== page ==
Anxiety Addiction Disorder (AAD)

This weeks podcast is at the request of a listener who reports ‘drowning in his partner’s anxiety’. He asked if his partner could be addicted to anxiety and if so is there a cure. The answer to the first question is ‘yes’ and to the second ‘maybe’. Like most things, anxiety is in the eye of the beholder. So you may experience my behaviour as anxious but I do not. For me it may be normal, business as usual. But yes, anxiety is sometimes seen as an addiction.

Anxiety Addiction disorder, or AAD, does not refer to the anxiety that would be caused by being addicted to a substance, such as cocaine or alcohol. In AAD anxiety is the addiction, the anxiety has become the equivalent of a drug. The sufferer of AAD has become an anxiety junkie and responds to the emotional problems in their life by turning to their addiction anxiety. In the case of AAD, the addiction is often played out as anxiety or panic. However, like all junkies the sufferer of AAD will avoid personal responsibility for their addiction by blaming others. “I only, drink, take this drugs, punch, people, or become generally offensive because these awful things happened to me when I was a child or because you did that to me, or, you looked at me the wrong way ….” and so on

I should start this by saying that generally anxiety is a good thing. It has kept us safe throughout evolution. The anxiety generated through the awareness of danger is a good thing. Anxiety disorder is a different beast. It allows us to create anxiety and panic responses to imagined, fantasised or even when we are in completely safe situations. When we become addicted to anxiety we can appear to be stupid because there is no logic or cognition to moderate the illogicality of our anxiety.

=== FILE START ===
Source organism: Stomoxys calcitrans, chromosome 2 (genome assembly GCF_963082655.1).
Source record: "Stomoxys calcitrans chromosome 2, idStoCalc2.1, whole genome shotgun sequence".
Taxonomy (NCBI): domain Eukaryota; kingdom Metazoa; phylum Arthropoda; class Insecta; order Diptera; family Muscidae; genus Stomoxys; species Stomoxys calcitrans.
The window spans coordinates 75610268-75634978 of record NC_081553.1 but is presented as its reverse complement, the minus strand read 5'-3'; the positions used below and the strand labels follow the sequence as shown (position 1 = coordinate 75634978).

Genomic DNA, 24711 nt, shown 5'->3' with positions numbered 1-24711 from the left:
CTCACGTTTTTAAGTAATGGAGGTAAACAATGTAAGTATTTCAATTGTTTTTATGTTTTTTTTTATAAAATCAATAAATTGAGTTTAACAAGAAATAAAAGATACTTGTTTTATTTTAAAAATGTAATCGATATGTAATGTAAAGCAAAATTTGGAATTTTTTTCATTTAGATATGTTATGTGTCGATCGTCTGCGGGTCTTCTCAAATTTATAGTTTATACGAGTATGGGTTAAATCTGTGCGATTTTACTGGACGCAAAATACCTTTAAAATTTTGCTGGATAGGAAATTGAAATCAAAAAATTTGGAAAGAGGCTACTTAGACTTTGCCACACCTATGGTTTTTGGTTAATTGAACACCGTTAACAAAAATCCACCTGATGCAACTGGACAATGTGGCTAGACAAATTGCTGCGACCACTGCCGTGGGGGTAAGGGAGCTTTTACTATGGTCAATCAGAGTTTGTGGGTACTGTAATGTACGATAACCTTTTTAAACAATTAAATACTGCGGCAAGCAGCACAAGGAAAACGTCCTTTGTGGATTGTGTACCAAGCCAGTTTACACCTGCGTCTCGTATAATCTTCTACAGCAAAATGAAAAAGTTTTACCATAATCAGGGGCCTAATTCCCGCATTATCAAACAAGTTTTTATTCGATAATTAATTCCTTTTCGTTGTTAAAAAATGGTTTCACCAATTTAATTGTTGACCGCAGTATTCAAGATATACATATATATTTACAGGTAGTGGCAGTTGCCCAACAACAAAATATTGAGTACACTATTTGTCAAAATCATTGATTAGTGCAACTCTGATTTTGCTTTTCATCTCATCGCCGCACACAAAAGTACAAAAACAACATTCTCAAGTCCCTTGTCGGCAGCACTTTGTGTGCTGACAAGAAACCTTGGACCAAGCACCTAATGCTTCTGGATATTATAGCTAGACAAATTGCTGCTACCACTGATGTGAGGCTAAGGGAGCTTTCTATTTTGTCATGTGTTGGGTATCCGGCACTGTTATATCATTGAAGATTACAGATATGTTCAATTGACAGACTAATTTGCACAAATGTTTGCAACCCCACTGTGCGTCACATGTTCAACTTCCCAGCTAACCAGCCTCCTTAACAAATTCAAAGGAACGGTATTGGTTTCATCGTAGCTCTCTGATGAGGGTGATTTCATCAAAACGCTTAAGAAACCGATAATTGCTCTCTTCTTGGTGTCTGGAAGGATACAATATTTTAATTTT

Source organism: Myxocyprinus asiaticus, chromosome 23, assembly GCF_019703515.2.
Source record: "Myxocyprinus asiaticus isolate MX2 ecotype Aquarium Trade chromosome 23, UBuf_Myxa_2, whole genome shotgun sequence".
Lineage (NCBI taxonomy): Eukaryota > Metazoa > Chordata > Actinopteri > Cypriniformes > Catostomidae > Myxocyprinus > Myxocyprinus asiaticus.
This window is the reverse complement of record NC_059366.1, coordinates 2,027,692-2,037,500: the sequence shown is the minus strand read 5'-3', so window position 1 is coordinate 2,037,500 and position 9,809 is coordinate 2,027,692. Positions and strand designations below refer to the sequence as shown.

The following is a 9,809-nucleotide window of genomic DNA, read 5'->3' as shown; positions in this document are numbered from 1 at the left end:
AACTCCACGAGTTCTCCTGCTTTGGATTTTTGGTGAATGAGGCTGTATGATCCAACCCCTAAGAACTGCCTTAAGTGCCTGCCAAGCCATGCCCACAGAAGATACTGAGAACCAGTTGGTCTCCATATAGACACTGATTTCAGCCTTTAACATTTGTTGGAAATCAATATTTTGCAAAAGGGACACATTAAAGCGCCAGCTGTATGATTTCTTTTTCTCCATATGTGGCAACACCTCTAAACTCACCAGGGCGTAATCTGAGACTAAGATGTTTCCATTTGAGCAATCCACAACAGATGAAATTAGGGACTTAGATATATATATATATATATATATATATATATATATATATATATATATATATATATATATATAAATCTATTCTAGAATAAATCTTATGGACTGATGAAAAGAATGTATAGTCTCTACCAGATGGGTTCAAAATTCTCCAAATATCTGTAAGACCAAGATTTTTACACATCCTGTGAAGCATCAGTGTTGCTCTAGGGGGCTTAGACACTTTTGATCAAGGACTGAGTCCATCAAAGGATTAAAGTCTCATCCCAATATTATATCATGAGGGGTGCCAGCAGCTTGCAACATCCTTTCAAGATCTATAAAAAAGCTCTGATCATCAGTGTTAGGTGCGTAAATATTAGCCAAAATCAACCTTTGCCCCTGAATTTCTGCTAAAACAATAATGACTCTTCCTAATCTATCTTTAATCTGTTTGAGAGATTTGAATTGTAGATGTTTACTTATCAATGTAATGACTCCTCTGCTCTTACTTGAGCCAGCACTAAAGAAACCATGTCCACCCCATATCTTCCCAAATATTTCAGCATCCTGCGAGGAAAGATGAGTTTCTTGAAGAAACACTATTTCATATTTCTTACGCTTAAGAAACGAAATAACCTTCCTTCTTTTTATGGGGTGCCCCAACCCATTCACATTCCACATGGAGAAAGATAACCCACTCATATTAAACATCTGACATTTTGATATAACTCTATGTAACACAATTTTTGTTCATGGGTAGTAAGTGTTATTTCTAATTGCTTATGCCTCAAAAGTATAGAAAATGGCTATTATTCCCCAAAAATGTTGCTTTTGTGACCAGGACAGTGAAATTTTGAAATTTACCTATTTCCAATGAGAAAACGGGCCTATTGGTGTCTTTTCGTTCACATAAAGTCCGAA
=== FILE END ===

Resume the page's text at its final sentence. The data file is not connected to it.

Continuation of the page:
The stupidity of anxiety
I use the word stupid not in a demeaning way but to indicate the lack of cognitive thinking. Anxiety is an emotion and we know from neuropsychology that we are unable to both think and feel clearly at the same time. This means that when we are in the grip of panic or anxiety we lose all sense and logic. When in full emotion such as in anger, fear or love, we become stupid and cannot make a reasoned response. If you have ever tried to rationalise with a drunk you will be aware that you just can’t do it. The part of their brain that you could reason with has been switched off by the alcohol. The same is true of anxiety. It is impossible to have a reasoned conversation with an AAD sufferer when they are in full flow.

As with all addicts the anxiously addicted person does not see that their behaviour is illogical. They will see the rightness of becoming forever more upset and obsessed with the object of their anxiety. They will build the anxiety by ruminating on the issue that they have decided to be anxious, or panic, about. In the end it will grow to become overwhelming and may become debilitating.